The new director of the Schomburg Center for Research In Black Culture, Indiana University history professor Khalil Gibran Muhammad, plans to do a lot of listening in his first days on the job.
“I think it is really important for me to come to the Schomburg with ‘big ears,'” Muhammad said. “Listening to the staff and the current administration, paying close attention to what has worked in the past, and what the staff thinks will make the Schomburg an even better place than it already is.”
Muhammad is the great-grandson of Nation of Islam leader Elijah Muhammad. In July, he takes the reins from Howard Dodson, Jr., who is retiring after 26 years leading the Schomburg Center.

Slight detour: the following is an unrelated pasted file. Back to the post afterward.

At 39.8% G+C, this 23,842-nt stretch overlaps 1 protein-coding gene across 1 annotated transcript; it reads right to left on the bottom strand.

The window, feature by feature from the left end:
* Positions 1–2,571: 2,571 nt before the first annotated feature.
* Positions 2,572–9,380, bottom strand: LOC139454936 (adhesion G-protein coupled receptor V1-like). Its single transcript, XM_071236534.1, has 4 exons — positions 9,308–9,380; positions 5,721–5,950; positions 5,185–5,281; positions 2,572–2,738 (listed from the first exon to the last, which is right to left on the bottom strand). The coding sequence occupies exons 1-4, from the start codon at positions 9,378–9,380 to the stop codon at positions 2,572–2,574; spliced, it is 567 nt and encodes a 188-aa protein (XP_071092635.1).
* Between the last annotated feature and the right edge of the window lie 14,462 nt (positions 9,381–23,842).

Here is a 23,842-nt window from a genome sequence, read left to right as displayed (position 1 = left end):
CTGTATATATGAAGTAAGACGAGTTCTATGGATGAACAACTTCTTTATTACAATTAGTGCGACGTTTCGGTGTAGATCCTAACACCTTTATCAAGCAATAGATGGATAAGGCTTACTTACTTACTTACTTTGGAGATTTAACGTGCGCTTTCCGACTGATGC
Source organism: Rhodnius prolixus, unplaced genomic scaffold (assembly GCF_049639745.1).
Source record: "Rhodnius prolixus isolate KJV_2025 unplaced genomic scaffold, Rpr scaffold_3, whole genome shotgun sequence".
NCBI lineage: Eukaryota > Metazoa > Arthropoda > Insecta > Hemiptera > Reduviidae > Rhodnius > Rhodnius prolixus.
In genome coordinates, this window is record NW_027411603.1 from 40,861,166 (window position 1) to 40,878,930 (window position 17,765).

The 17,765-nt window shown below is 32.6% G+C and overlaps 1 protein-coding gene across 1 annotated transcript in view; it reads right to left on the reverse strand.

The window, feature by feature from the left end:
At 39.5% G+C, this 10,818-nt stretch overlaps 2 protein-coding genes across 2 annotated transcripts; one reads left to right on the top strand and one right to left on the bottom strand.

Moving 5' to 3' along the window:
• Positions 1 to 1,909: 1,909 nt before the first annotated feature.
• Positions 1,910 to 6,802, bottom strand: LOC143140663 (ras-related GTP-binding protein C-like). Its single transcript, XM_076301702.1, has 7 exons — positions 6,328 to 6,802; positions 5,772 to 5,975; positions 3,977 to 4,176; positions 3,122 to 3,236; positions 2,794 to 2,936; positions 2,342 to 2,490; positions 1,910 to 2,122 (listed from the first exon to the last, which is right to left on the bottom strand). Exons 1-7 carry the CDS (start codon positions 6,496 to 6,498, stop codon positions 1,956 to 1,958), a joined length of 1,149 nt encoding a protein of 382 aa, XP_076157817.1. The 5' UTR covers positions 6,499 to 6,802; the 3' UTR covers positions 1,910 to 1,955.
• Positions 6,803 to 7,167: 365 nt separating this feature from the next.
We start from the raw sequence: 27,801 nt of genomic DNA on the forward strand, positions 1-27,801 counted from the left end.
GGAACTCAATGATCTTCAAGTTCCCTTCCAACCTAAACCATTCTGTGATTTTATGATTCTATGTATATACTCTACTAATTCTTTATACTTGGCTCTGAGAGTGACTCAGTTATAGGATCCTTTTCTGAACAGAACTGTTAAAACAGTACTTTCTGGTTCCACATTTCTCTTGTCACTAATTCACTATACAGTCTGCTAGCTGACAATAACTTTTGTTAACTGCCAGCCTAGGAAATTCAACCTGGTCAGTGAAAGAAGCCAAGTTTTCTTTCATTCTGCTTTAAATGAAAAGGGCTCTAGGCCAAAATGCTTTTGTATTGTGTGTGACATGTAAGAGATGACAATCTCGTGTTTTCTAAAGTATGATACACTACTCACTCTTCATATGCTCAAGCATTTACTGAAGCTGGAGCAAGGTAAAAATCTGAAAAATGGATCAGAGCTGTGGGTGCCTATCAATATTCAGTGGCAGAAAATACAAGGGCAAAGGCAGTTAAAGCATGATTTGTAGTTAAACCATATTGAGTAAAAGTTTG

He says one of his first priorities will be to cultivate relationships with a new generation of scholars. “Part of what I see my job to do is to reach out to senior leaders of the community, but also to the younger generation whose voices may only now be rising,” Muhammad said. “There is a new generation of creators, of creative artists, of political movers and shakers. For example, we have a second generation of black mayors who have assumed leadership positions in cities across the country, so there are a lot of people to begin to connect with. I want to make sure that their contribution continues the legacy of the Schomburg. I want to make sure that I play a part in connecting a long, rich legacy of both present and future.”